Nasa officials were asked some years ago to catalogue the number of technical actions and successful communications necessary to fly a spacecraft safely from Earth to Mars. The number: about 10,000.
And that was for an orbiter, as opposed to a lander such as the Mars Science Laboratory. No wonder the track record for successful missions to Mars is not great. About 43 flyby, orbiting and landing missions have been sent to Mars by Nasa and other nations in the past 40 years, and only 12 have been fully successful.
“It’s an extremely unforgiving mission where everything has to go right,” said Scott Hubbard, the former head of Nasa’s Mars space program. “It’s basically one strike and you’re out.”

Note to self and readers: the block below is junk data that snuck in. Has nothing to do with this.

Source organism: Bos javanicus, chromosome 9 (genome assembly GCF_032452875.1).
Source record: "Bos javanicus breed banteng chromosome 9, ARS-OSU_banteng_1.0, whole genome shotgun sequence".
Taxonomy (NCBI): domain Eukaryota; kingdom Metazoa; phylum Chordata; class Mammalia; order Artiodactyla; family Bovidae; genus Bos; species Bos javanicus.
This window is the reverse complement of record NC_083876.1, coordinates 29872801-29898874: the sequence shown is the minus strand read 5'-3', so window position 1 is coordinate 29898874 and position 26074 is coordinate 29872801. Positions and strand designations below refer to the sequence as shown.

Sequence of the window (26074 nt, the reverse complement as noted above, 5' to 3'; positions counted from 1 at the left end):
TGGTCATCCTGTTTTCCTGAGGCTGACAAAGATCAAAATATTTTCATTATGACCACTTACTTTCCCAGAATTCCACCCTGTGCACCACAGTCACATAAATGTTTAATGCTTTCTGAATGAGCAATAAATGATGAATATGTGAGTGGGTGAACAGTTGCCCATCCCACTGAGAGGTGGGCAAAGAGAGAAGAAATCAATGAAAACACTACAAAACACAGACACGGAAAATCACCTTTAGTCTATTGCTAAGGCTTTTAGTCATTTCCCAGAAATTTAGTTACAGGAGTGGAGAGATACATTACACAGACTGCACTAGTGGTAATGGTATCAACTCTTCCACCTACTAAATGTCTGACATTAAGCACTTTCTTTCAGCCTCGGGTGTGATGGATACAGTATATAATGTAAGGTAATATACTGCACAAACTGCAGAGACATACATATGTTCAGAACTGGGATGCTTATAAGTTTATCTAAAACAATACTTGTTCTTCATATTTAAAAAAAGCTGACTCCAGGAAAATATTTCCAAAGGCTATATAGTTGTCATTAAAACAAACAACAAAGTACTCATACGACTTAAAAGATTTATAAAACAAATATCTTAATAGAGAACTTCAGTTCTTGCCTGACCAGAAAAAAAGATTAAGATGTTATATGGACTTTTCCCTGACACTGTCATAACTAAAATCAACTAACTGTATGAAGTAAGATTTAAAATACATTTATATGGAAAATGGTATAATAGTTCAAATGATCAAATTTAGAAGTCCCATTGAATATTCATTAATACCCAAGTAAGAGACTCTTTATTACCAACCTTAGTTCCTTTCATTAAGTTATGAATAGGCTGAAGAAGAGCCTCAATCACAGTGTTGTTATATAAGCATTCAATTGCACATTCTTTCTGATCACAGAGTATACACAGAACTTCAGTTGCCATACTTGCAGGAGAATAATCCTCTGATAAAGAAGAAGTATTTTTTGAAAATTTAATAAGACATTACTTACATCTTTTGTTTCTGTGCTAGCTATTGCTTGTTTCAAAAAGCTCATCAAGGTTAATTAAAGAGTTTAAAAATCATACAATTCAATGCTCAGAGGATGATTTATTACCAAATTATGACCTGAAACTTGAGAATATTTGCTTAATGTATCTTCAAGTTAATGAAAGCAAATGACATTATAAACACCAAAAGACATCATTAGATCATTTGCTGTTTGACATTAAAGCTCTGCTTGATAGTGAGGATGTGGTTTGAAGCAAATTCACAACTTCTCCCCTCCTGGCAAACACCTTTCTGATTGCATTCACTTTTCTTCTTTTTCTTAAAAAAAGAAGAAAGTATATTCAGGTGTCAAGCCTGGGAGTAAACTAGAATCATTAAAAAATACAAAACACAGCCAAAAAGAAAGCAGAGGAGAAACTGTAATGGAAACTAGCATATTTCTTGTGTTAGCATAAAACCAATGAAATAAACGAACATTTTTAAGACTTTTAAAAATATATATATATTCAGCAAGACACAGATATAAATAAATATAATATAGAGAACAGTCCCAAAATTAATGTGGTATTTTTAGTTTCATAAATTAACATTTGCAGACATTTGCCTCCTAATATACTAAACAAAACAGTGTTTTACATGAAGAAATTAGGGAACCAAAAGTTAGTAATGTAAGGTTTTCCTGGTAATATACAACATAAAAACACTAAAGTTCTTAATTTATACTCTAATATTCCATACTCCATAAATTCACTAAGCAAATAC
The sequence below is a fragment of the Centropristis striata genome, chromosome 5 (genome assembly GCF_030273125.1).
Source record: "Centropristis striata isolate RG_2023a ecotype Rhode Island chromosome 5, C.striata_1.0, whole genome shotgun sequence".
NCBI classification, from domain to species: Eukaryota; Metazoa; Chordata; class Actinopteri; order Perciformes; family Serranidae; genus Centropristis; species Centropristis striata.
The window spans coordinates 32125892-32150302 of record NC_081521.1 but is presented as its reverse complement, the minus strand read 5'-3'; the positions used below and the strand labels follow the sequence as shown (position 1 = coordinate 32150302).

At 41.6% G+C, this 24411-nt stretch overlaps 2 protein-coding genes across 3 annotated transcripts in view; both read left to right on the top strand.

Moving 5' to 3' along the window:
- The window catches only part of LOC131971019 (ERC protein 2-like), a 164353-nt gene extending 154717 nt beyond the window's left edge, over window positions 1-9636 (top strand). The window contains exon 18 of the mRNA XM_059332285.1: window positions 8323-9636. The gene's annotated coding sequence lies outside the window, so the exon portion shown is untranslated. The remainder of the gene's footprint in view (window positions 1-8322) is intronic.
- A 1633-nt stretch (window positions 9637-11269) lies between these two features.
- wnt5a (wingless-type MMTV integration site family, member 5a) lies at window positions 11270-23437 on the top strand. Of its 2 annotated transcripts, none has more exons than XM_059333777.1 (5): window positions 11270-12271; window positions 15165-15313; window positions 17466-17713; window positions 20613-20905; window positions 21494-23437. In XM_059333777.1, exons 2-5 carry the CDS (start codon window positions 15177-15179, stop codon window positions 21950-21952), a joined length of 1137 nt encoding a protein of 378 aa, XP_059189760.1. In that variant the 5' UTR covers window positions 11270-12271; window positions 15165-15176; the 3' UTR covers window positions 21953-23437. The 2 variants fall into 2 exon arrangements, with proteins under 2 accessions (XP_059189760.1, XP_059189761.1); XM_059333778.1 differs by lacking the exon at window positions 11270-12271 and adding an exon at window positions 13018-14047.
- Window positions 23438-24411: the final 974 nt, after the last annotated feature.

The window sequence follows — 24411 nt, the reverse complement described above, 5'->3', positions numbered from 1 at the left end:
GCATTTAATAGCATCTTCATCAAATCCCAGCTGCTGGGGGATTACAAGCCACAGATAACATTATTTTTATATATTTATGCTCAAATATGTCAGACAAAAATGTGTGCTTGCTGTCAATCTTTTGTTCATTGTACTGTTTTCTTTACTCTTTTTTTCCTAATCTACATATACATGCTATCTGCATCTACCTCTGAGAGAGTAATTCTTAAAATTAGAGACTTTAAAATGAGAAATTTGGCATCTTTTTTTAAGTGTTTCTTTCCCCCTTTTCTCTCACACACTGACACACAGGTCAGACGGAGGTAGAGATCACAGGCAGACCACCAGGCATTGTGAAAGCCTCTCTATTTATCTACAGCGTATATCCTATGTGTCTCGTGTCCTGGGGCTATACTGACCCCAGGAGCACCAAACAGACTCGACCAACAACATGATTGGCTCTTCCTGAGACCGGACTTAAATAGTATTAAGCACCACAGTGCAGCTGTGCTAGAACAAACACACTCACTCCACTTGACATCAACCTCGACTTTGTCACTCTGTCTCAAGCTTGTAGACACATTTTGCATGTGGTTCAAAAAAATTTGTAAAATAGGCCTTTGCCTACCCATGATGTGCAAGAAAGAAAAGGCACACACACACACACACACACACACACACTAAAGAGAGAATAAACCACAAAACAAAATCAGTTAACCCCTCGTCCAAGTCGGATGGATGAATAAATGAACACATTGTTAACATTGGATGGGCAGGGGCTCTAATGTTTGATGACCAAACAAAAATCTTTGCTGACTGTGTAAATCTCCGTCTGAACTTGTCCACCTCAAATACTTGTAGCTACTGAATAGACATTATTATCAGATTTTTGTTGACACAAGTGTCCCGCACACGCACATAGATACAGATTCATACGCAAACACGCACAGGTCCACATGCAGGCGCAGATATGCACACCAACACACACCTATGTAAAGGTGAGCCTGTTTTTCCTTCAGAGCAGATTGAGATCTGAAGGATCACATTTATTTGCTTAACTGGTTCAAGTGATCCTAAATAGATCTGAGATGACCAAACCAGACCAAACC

This is a sobering reality as the $2.4 billion Mars Science Laboratory and its rover Curiosity wait atop an Atlas V rocket at the Kennedy Space Center for its launch window to open on Friday.
But at least Nasa has by far the best track record — with its last six missions to Mars complete successes.
The Russian (formerly Soviet) space program is believed to be zero for about 20 in its Mars missions.
Nasa had a bad patch in the late 1990s when several Mars missions failed, and Hubbard was one of the people brought in to fix the program. He made sure all parts of the mission — launch, orbit, deep-space protection and landing — work together. It is this painstaking integration of many systems that has been Russia’s downfall, space experts believe.
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